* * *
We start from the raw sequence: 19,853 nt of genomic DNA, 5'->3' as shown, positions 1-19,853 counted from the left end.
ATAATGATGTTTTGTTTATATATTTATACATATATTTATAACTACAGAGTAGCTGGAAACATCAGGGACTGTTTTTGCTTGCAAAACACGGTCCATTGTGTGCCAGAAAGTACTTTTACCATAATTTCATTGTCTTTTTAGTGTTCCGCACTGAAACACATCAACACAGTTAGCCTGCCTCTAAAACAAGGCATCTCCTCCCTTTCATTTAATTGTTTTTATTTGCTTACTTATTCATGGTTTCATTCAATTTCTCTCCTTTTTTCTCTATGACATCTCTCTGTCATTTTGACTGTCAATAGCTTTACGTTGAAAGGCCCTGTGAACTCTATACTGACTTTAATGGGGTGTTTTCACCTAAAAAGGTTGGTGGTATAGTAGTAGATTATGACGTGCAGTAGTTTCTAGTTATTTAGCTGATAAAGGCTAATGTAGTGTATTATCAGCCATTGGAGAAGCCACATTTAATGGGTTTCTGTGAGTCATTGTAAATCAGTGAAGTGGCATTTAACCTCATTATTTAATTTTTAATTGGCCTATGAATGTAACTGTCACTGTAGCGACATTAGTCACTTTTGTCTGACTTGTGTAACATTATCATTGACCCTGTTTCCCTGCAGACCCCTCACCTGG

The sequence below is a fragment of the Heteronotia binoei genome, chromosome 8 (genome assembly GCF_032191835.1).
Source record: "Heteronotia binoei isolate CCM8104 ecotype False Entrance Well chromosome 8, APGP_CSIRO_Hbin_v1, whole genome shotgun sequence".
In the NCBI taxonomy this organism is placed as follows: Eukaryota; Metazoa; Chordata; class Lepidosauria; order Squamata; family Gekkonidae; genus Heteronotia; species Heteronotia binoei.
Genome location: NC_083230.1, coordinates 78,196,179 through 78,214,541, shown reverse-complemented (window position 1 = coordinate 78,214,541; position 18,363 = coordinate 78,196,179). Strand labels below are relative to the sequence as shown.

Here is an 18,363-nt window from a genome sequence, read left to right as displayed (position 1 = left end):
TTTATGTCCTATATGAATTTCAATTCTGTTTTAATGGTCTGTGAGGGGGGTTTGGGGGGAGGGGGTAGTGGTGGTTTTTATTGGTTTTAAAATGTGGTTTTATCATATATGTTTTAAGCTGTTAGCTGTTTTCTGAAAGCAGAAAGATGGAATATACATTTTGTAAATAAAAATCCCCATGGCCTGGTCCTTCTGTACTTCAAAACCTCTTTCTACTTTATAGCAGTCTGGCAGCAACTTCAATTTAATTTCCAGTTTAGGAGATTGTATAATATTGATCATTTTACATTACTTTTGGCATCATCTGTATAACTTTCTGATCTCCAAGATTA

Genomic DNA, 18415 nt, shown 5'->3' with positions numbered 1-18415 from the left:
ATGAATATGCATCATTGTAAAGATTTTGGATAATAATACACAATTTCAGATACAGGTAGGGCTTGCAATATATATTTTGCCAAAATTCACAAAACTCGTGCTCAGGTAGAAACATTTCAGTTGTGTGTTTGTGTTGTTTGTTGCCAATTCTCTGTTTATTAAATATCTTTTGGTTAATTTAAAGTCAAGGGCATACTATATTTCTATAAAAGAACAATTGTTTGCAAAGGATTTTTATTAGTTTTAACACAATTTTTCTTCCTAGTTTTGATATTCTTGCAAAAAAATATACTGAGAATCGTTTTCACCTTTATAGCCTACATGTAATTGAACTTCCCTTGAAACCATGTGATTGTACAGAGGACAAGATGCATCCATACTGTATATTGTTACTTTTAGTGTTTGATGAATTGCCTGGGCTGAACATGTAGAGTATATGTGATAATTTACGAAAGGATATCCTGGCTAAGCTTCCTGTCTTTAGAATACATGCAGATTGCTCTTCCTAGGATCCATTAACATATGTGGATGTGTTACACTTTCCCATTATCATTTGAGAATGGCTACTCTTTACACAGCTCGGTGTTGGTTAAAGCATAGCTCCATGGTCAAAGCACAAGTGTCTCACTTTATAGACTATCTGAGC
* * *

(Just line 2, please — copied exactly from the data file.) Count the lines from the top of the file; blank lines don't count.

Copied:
ATAATGATGTTTTGTTTATATATTTATACATATATTTATAACTACAGAGTAGCTGGAAACATCAGGGACTGTTTTTGCTTGCAAAACACGGTCCATTGTGTGCCAGAAAGTACTTTTACCATAATTTCATTGTCTTTTTAGTGTTCCGCACTGAAACACATCAACACAGTTAGCCTGCCTCTAAAACAAGGCATCTCCTCCCTTTCATTTAATTGTTTTTATTTGCTTACTTATTCATGGTTTCATTCAATTTCTCTCCTTTTTTCTCTATGACATCTCTCTGTCATTTTGACTGTCAATAGCTTTACGTTGAAAGGCCCTGTGAACTCTATACTGACTTTAATGGGGTGTTTTCACCTAAAAAGGTTGGTGGTATAGTAGTAGATTATGACGTGCAGTAGTTTCTAGTTATTTAGCTGATAAAGGCTAATGTAGTGTATTATCAGCCATTGGAGAAGCCACATTTAATGGGTTTCTGTGAGTCATTGTAAATCAGTGAAGTGGCATTTAACCTCATTATTTAATTTTTAATTGGCCTATGAATGTAACTGTCACTGTAGCGACATTAGTCACTTTTGTCTGACTTGTGTAACATTATCATTGACCCTGTTTCCCTGCAGACCCCTCACCTGG